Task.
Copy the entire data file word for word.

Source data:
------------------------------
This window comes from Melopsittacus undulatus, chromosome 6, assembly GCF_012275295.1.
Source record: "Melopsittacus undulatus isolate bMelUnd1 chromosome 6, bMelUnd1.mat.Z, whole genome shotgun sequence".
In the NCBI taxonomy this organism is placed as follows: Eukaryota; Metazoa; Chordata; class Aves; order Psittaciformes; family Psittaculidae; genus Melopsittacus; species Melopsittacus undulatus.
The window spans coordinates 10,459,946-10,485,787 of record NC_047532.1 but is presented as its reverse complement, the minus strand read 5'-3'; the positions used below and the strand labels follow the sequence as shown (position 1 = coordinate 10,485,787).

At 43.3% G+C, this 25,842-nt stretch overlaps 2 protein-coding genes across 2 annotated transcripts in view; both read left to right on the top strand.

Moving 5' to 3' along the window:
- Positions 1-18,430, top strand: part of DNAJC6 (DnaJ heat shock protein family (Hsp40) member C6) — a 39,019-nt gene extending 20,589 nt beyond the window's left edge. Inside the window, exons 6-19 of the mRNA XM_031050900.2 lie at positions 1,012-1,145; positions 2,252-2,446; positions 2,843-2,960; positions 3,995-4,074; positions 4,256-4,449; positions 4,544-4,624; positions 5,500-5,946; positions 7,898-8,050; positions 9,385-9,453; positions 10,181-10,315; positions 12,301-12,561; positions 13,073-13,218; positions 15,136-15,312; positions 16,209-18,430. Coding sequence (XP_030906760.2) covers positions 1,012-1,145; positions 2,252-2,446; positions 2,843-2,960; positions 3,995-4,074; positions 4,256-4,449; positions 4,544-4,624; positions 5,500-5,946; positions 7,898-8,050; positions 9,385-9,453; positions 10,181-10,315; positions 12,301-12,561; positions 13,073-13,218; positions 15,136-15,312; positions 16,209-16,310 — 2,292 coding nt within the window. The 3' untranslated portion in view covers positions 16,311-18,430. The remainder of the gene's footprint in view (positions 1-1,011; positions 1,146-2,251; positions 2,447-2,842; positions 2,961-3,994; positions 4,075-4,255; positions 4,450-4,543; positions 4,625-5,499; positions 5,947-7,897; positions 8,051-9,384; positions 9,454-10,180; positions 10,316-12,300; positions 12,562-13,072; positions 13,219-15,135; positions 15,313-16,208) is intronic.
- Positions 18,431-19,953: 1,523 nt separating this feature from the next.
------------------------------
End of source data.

This window comes from Melopsittacus undulatus, chromosome 6, assembly GCF_012275295.1.
Source record: "Melopsittacus undulatus isolate bMelUnd1 chromosome 6, bMelUnd1.mat.Z, whole genome shotgun sequence".
In the NCBI taxonomy this organism is placed as follows: Eukaryota; Metazoa; Chordata; class Aves; order Psittaciformes; family Psittaculidae; genus Melopsittacus; species Melopsittacus undulatus.
The window spans coordinates 10,459,946-10,485,787 of record NC_047532.1 but is presented as its reverse complement, the minus strand read 5'-3'; the positions used below and the strand labels follow the sequence as shown (position 1 = coordinate 10,485,787).

At 43.3% G+C, this 25,842-nt stretch overlaps 2 protein-coding genes across 2 annotated transcripts in view; both read left to right on the top strand.

Moving 5' to 3' along the window:
- Positions 1-18,430, top strand: part of DNAJC6 (DnaJ heat shock protein family (Hsp40) member C6) — a 39,019-nt gene extending 20,589 nt beyond the window's left edge. Inside the window, exons 6-19 of the mRNA XM_031050900.2 lie at positions 1,012-1,145; positions 2,252-2,446; positions 2,843-2,960; positions 3,995-4,074; positions 4,256-4,449; positions 4,544-4,624; positions 5,500-5,946; positions 7,898-8,050; positions 9,385-9,453; positions 10,181-10,315; positions 12,301-12,561; positions 13,073-13,218; positions 15,136-15,312; positions 16,209-18,430. Coding sequence (XP_030906760.2) covers positions 1,012-1,145; positions 2,252-2,446; positions 2,843-2,960; positions 3,995-4,074; positions 4,256-4,449; positions 4,544-4,624; positions 5,500-5,946; positions 7,898-8,050; positions 9,385-9,453; positions 10,181-10,315; positions 12,301-12,561; positions 13,073-13,218; positions 15,136-15,312; positions 16,209-16,310 — 2,292 coding nt within the window. The 3' untranslated portion in view covers positions 16,311-18,430. The remainder of the gene's footprint in view (positions 1-1,011; positions 1,146-2,251; positions 2,447-2,842; positions 2,961-3,994; positions 4,075-4,255; positions 4,450-4,543; positions 4,625-5,499; positions 5,947-7,897; positions 8,051-9,384; positions 9,454-10,180; positions 10,316-12,300; positions 12,562-13,072; positions 13,219-15,135; positions 15,313-16,208) is intronic.
- Positions 18,431-19,953: 1,523 nt separating this feature from the next.